On cattle and swine farms, the team collaborates with producers to define farm-specific measures that put animals first, along with an easy-to-implement evaluation system that allows for timely action as needed. Modifications to reduce stress in animals have included maintaining an adequate temperature on farm, enforcing a minimum number of rest hours for animals, and paying due attention to lameness, in the case of dairy cows.

The online training program upskills Bayer Animal Health employees across 10 European countries, so that they are better able to give farm and practice-specific recommendations for advancing animal well-being. The training includes topics such as the feeding, housing and natural behavior needs of both pets and farm animals.

The training culminates with a visit, together with a well-being expert from the UAB, to a dairy cattle farm, so that participants can put their new skills into practice. The team has found this course to be valuable as they are further equipped to address daily challenges related to animal well-being, an aspect that has an increasing bearing on their day-to-day work.

 

Dairy farmer receives accreditation as an animal well-being center
A dairy farmer from Castilla la Mancha in Spain achieves accreditation as an animal well-being center

The result

The animal well-being programme has been very well received by veterinarians, farmers and Bayer Animal Health employees. Many veterinary clinics and dairy farms across Spain are already accredited animal well-being centres, and the program is being extended to other parts of Europe.

“Vets and farmers have shown a very positive response to our animal well-being program, since it also has the support of CAWEC and FAWEC, both prestigious organizations. In the case of small animal clinics, it is the only program that covers both dogs and cats, with specific recommendations for each. And farmers see that if they implement the recommendations, not only does the well-being of their animals improve, their productivity also increases, boosting the profitability of the farm,” says Uwe Mucke.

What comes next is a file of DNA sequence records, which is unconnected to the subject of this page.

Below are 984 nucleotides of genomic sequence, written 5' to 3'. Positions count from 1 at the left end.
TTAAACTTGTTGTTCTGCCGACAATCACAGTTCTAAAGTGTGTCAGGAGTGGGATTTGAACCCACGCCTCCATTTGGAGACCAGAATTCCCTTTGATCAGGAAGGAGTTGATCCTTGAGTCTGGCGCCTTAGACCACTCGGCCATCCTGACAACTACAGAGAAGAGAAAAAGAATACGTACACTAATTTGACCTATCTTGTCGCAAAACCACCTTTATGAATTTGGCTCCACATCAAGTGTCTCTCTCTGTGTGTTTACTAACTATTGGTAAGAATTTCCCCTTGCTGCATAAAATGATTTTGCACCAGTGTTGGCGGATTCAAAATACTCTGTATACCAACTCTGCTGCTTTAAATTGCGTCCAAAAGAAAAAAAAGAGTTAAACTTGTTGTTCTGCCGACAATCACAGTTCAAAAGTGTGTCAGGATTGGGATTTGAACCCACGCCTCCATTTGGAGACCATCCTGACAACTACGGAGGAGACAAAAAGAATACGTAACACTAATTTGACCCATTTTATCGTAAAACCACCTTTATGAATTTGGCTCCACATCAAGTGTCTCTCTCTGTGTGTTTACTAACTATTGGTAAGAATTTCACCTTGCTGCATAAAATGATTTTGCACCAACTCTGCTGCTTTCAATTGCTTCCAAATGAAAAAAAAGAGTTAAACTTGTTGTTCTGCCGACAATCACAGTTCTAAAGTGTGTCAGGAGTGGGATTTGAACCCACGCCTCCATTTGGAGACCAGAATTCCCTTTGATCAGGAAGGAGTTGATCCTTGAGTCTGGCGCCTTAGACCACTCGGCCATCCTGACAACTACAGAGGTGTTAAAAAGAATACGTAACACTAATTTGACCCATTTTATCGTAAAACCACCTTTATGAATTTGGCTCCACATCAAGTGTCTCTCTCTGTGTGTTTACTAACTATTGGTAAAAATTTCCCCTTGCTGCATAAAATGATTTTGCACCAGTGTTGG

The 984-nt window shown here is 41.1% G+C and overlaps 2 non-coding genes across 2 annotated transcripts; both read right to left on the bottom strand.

This is only the beginning – the team continues to adapt the program, further establishing Bayer as a leader in animal well-being and advancing industry knowledge to provide a better environment for animals.

Uwe Mucke concludes, “Thanks to the success of this animal welfare program in Europe, we are extending it to other countries as a comprehensive program that covers the most significant aspects of health and well-being for both pets and farm animals.”

 

"Quiet area. Please do not disturb" signage
"Quiet area. Please do not disturb" signage provided to veterinary clinics for use when pets or their owners need some privacy.
"Designated area for cats" signage
Helping create well-being friendly spaces for pets in the waiting areas of veterinary clinics with stickers that indicate designated areas for cats.